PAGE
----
Each wave takes in the lessons of the mistakes of its predecessor. Violence, repression and ever starker authoritarianism delays the process but does little to end it.

Accommodation helps defuse immediate tensions but is likely to fuel dissent.

Speaking in the wake of the crackdown, Mohammed Yousef al-Mustafa, a spokesman for the Sudanese Professionals Association, which has spearheaded the protests, asserted that “we have no choice but to continue our protests and civil disobedience until the fall of the military council.”

Dr. James M. Dorsey is a senior fellow at the S. Rajaratnam School of International Studies, co-director of the University of Würzburg’s Institute for Fan Culture, and the author of The Turbulent World of Middle East Soccer blog, a book with the same title, Comparative Political Transitions between Southeast Asia and the Middle East and North Africa, co-authored with Dr. Teresita Cruz-Del Rosario and three forthcoming books, Shifting Sands, Essays on Sports and Politics in the Middle East and North Africaas well as Creating Frankenstein: The Saudi Export of Ultra-conservatism and China and the Middle East: Venturing into the Maelstrom.

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Africa

Ethiopia and Russia Need to Catch Up

Kester Kenn Klomegah

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“There is a need to catch up. We agreed to hold meetings regularly,” Foreign Minister Sergey Lavrov said at a media conference after diplomatic talks with his counterpart, Gedu Andargachew in Moscow. According to official reports, Lavrov and Andargachew held wide-ranging talks that were constructive and substantive, and focused on broadening cooperation between Russia and Ethiopia.

Ethiopia is one of Russia’s main partners in Africa. Both countries are tied by years of solidarity with the African countries in their fight for independence and decolonization. The creation of the African Union headquartered in the capital of Ethiopia, Addis Ababa, was the culmination of the decolonization processes in Africa.

Throughout their partnership, they have gained extensive experience in mutually beneficial cooperation that meets the interests of both countries in various areas. As a result, Lavrov said they both agreed to stimulate the work of the joint economic commission and to encourage it to implement joint investment projects across a variety of fields, including energy, such as hydrocarbon energy, hydroelectric energy and nuclear energy.

They further noted the importance and interest of companies such as Rosatom, Inter RAO, GPB Global Resources, Russian Railways, KAMAZ and UAZ in working in Ethiopia.

There is a potential for cooperation between Russia and Ethiopia in science and education. Russia pledged to support biological research under the Joint Russian-Ethiopian Biological Expedition, which has been operating there for more 30 years.

Many Ethiopian students study at Russian universities, including civilian universities and those operated by the Defence Ministry and the Interior Ministry. Russia will expand this practice. And at the request from the Ethiopian government, Moscow will conduct two specialized courses for Ethiopian diplomats at the Foreign Ministry’s Diplomatic Academy next year.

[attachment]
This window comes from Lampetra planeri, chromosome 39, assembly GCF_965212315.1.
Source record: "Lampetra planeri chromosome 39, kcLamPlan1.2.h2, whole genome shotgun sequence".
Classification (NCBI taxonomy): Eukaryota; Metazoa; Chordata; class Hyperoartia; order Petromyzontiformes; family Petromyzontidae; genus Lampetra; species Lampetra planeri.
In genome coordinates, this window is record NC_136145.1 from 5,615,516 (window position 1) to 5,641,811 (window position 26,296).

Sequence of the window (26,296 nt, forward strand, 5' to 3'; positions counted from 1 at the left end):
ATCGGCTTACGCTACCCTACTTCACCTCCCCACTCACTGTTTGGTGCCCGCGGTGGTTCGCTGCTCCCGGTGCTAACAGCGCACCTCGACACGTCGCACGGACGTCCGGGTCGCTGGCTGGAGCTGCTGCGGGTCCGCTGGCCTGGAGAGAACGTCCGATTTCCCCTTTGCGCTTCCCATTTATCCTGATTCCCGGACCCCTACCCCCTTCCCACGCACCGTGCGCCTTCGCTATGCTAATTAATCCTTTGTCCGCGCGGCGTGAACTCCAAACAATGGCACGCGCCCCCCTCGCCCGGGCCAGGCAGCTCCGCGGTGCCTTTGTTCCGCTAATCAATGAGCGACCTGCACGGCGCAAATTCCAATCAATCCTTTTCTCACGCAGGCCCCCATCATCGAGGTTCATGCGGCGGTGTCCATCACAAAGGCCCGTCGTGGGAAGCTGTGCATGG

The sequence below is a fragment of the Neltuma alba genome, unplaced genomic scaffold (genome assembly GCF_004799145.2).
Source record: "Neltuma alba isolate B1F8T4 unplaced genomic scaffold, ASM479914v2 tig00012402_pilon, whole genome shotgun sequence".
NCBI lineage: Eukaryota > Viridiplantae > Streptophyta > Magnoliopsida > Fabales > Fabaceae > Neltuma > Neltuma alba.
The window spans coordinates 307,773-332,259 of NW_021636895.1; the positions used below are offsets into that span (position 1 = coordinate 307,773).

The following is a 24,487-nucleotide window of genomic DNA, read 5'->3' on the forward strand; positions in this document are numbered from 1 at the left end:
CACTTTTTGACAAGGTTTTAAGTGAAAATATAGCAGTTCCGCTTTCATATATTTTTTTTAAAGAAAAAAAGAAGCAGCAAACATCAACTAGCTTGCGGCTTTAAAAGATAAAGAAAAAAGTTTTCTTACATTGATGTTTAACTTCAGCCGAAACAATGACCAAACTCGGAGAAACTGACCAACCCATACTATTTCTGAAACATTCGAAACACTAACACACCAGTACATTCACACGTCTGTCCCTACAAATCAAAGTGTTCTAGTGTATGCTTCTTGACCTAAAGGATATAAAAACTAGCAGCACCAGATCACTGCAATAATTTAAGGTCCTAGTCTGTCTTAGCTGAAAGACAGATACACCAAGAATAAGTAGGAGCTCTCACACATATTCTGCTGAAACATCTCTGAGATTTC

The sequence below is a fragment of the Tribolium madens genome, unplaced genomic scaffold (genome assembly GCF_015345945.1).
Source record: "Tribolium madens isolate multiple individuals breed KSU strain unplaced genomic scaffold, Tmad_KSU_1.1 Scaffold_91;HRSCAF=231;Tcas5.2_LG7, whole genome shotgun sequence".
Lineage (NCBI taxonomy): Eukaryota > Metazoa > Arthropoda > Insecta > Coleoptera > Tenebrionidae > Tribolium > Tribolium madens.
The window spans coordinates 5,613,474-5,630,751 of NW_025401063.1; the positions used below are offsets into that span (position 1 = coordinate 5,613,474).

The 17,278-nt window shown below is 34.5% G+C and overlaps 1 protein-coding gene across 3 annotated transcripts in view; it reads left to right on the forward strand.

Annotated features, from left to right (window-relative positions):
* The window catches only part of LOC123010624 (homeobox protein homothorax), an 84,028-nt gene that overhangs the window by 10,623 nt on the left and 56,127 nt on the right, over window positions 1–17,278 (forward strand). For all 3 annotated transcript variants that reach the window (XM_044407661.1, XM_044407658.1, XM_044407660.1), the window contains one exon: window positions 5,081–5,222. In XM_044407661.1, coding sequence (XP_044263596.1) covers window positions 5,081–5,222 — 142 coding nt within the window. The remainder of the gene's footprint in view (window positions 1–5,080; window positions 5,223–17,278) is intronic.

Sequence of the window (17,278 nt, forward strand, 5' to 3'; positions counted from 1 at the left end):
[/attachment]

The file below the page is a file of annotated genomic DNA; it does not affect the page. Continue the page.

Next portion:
With regard to other promising areas of interaction, which has a rich history, include military-technical and military cooperation. Ethiopian Minister of National Defence, Aisha Mussa, took part in the talks as part of the delegation. Discussions here was about agreeing on additional regulatory documents which will allow more effectively to promote cooperation in supplying military equipment and in other areas.

Lavrov and Andargachew exchanged views on regional and global questions. “We are on the same page on most issues, consistently advocate for strengthening fair and democratic principles of international relations, and searching for collective answers to large-scale challenges and threats, and respecting the right of each nation to independently determine its future,” top Russian diplomat said.

With regard to the African countries and the African continent, Lavrov and Andargachew strongly support the idea that Africans should have the decisive role in deciding on the paths to resolve African problems. There is no alternative to resolving these crises, or crises in any other part of the world, through peaceful political means, while relying on an inclusive national dialogue. The situation in Africa and the goals that need to be vigorously addressed in order to overcome several crises and conflicts, primarily, on the Horn of Africa, South Sudan and Somalia. 

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Africans Must Focus on What Unites Them Not What Separates Them

MD Staff

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The majority of South Africans are appalled at the attacks on African migrants and refugees in the country by South Africans, said its Finance Minister Tito Mboweni at the opening plenary of the World Economic Forum on Africa.

“We welcome all Africans who have come to this conference; we welcome all Africans who live in South Africa. We are all Africans. We need to tell our people that what they are doing is wrong. These artificial barriers we have created and the hatred among ourselves must really become a thing of the past,” he said.

Responding to a question about the African Continental Free Trade Area, Mboweni said if Africa wants the free movement of goods, it also needs to ensure the free movement of people. “If free movement is supposed to happen, one cannot be in a position where you allow this person and not the other.”

Mboweni was standing in for Cyril Ramaphosa, President of South Africa, who was at Parliament to address protestors demanding action from the government on violence against women. Elsie Kanza, Head of Africa at the World Economic Forum, said that addressing systemic violence against women is a top priority for the meeting and she urged all leaders to act against the problem.

Amina Mohammed, Deputy Secretary-General of the United Nations, said leaders at all levels, not just at the political level, must “dig deep to bring back social cohesion. We need to look at what binds us and not what separates us.”